Concomitant Use of Neuroprotective Drugs in Neuro Rehabilitation of Multiple Sclerosis
- *Corresponding Author:
- Moses Rodriguez
Department of Neurology
Guggenheim 4-42B, 200 1st Street SW
Mayo Clinic, Rochester
MN 55901, USA
E-mail: [email protected]
Received date: May 23, 2016; Accepted date: June 17, 2016; Published date: June 23, 2016
Citation: Dasari H, Wootla B, Warrington AE, Rodriguez M (2016) Concomitant Use of Neuroprotective Drugs in Neuro Rehabilitation of Multiple Sclerosis . Int J Phys Med Rehabil 4: 348. doi: 10.4172/2329-9096.1000348
Copyright: © 2016 Dasari H, et al. This is an open-access article distributed under the terms of the Creative Commons Attribution License, which permits unrestricted `use, distribution, and reproduction in any medium, provided the original author and source are credited.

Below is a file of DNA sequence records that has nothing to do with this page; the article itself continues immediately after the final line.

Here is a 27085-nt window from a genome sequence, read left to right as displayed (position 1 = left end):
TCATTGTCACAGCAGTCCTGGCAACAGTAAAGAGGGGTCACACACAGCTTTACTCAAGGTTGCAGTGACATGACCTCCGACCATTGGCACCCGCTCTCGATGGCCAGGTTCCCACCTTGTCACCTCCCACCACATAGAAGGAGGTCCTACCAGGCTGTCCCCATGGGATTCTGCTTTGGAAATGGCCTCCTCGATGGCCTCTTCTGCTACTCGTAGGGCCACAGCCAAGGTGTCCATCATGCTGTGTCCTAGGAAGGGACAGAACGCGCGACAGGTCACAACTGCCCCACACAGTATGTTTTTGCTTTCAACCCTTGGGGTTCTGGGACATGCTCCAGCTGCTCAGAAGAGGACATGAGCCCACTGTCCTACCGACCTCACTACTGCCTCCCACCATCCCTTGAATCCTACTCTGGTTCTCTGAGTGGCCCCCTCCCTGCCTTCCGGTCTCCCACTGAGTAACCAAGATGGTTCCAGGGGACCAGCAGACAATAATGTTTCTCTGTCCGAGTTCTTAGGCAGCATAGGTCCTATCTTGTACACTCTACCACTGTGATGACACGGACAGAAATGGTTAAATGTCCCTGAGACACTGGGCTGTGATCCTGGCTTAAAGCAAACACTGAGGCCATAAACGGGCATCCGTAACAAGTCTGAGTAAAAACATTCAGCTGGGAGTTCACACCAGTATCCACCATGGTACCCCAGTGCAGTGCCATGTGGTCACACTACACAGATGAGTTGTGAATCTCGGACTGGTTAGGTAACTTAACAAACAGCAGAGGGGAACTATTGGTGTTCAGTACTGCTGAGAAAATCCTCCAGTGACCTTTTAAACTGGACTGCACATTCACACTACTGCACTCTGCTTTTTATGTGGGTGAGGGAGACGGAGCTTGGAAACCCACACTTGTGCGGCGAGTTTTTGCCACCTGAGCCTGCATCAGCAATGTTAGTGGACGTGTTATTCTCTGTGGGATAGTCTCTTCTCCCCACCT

We provide an overview of rehabilitation in neurological diseases. A large amount of literature available on neurorehabilitation is based from the rehabilitative work on stroke and spinal cord injuries. After a brief description of rehabilitation, the potential application of neurorehabilitation in neurodegenerative diseases specifically multiple sclerosis (MS) is summarized. Since MS causes a wide variety of symptoms, the rehabilitation in MS patients may benefit from an interdisciplinary approach that encloses physiotherapy, cognitive rehabilitation, psychological therapy, occupational therapy, and other methods to improve fatigue. Neurorehabilitation helps patients to reach and maintain their optimal physical, psychological and intellectual, levels but it does not reverse long-term disabilities that arise from neurological disorders. This calls for the need of better neuroregenerative and neuroprotective treatment strategies in addition to neurorehabilitation. We discuss neuroprotective drugs aimed at preventing axonal, neuronal, myelin and oligodendrocyte damage and cell death that are approved and others that are currently in clinical trials, with an emphasis on human derived natural antibodies with remyleination potential. Our investigative group developed recombinant natural human IgM antibodies against oligodendrocytes and neurons with a potential for CNS repair and remyleination. One such recombinant antibody, rHIgM22 completed a phase 1 clinical trial with no toxicity and with an objective of promoting remyleination in multiple sclerosis. Inclusion of these drugs as a multifaceted approach may further enhance the efficacy of neurorehabilitation in neuroinflammatory and neurodegenerative disorders.